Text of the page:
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Multiple column index vs multiple indexes with MySQL 5.6
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A question often comes when talking about indexing: should we use multiple column indexes or multiple indexes on single columns? Peter Zaitsev wrote about it back in 2008 and the conclusion then was that a multiple column index is most often the best solution. But with all the recent optimizer improvements, is there anything different with MySQL 5.6?

Setup

For this test, we will use these 2 tables (same structure as in Peter’s post):

CREATE TABLE t1000merge (
  id int not null auto_increment primary key,
  i int(11) NOT NULL,
  j int(11) NOT NULL,
  val char(10) NOT NULL,
  KEY i (i),
  KEY j (j)
) ENGINE=InnoDB;
CREATE TABLE t1000idx2 (
  id int not null auto_increment primary key,
  i int(11) NOT NULL,
  j int(11) NOT NULL,
  val char(10) NOT NULL,
  KEY ij (i,j)
) ENGINE=InnoDB;

Tables were populated with 1M rows for this test, i and j have 1000 distinct values (independent of each other). The buffer pool is large enough to hold all data and indexes.

We will look at this query on MySQL 5.5.35 and MySQL 5.6.15:

SELECT sum(length(val)) FROM T WHERE j=2 AND i BETWEEN 100 and 200

Why this specific query? With MySQL 5.5, for t1000idx2, the optimizer estimates that the index on (i,j) is not selective enough and it falls back to a full table scan. While for t1000merge, the index on (j) is an obvious good candidate to filter efficiently.

Consequently this query has a better response on t1000merge (0.01s) than on t1000idx2 (0.45s).

On MySQL 5.6, this query is a good candidate for index condition pushdown (ICP), so we can reasonably hope that response time for t1000idx2 will improve.

ICP: FORCE INDEX to the rescue

Unfortunately the optimizer still prefers the full table scan which gives us the same bad response time:

mysql5.6> EXPLAIN SELECT sum(length(val)) FROM t1000idx2 WHERE j=2 AND i BETWEEN 100 and 200;
+----+-------------+-----------+------+---------------+------+---------+------+---------+-------------+
| id | select_type | table     | type | possible_keys | key  | key_len | ref  | rows    | Extra       |
+----+-------------+-----------+------+---------------+------+---------+------+---------+-------------+
|  1 | SIMPLE      | t1000idx2 | ALL  | ij            | NULL | NULL    | NULL | 1000545 | Using where |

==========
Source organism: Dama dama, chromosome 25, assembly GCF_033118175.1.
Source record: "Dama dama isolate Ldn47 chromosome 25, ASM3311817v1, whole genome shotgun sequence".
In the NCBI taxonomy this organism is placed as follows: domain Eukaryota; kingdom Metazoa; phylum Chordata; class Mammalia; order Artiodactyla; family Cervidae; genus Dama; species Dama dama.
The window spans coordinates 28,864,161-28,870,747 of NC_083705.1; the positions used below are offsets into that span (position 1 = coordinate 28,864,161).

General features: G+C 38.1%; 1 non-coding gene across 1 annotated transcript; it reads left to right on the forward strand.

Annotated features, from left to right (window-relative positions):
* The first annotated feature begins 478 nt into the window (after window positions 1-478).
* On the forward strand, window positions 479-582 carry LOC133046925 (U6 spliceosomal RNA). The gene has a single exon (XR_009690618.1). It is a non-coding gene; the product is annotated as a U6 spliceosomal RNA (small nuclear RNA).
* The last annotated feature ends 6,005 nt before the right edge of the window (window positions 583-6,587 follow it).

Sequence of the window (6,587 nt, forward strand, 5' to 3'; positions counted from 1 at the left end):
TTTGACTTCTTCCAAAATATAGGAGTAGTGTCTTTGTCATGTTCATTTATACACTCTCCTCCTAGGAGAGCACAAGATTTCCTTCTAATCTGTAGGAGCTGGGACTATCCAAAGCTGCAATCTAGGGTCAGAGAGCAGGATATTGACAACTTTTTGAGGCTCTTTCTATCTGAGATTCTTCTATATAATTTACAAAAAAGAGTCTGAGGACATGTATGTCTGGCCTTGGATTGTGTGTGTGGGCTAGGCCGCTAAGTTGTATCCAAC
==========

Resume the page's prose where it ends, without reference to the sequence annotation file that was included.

+----+-------------+-----------+------+---------------+------+---------+------+---------+-------------+

And what if we use FORCE INDEX?

mysql5.6 > EXPLAIN SELECT sum(length(val)) FROM  t1000idx2 FORCE INDEX(ij) WHERE j=2 AND i BETWEEN 100 and 200;
+----+-------------+-----------+-------+---------------+------+---------+------+--------+-----------------------+
| id | select_type | table     | type  | possible_keys | key  | key_len | ref  | rows   | Extra                 |
+----+-------------+-----------+-------+---------------+------+---------+------+--------+-----------------------+
|  1 | SIMPLE      | t1000idx2 | range | ij            | ij   | 8       | NULL | 188460 | Using index condition |
+----+-------------+-----------+-------+---------------+------+---------+------+--------+-----------------------+

This time ICP is used (see “Using index condition” in the Extra field)!

And the difference in response time is impressive:
- Without FORCE INDEX (full table scan): 0.45s
- With FORCE INDEX (multiple column index + index condition pushdown): 0.04s, a 10x improvement!

Additional thoughts

It is interesting to see that the optimizer fails to find the best execution plan for this simple query. The optimizer trace sheds some light:

mysql> SET optimizer_trace="enabled=on";
mysql> SELECT sum(length(val)) FROM  T  WHERE j=2 AND i BETWEEN 100 and 200;
mysql> SELECT * FROM INFORMATION_SCHEMA.OPTIMIZER_TRACE;
[...]
"range_analysis": {
                  "table_scan": {
                    "rows": 1000545,
                    "cost": 202835
                  },

This is the estimated cost for a full table scan.
Now we will see how the optimizer estimates the cost of the range scan using the ij index:

[...]
"range_scan_alternatives": [
                      {
                        "index": "ij",
                        "ranges": [
                          "100 <= i <= 200"
                        ],
                        "index_dives_for_eq_ranges": true,
                        "rowid_ordered": false,
                        "using_mrr": false,
                        "index_only": false,
                        "rows": 188460,
                        "cost": 226153,
                        "chosen": false,
                        "cause": "cost"
                      }
                    ]
[...]

At this stage the optimizer does not know if ICP can be used. This probably explains why the cost of the range scan is overestimated.

If we look at the optimizer trace for the query with the FORCE INDEX hint, ICP is only detected after the range scan is chosen:

[...]
"refine_plan": [
              {
                "table": "`t1000idx2` FORCE INDEX (`ij`)",
                "pushed_index_condition": "((`t1000idx2`.`j` = 2) and (`t1000idx2`.`i` between 100 and 200))",
                "table_condition_attached": null,
                "access_type": "range"
              }
[...]

Conclusion

Multiple column index vs multiple indexes? Having indexes on single columns often lead to the optimizer using the index_merge access type, which is typically not as good as accessing a single index on multiple columns. MySQL 5.6 makes multiple column indexes more efficient than before with index condition pushdown.

But don’t forget that the optimizer is not perfect: you may have to use index hints to benefit from this feature.

The post Multiple column index vs multiple indexes with MySQL 5.6 appeared first on MySQL Performance Blog.

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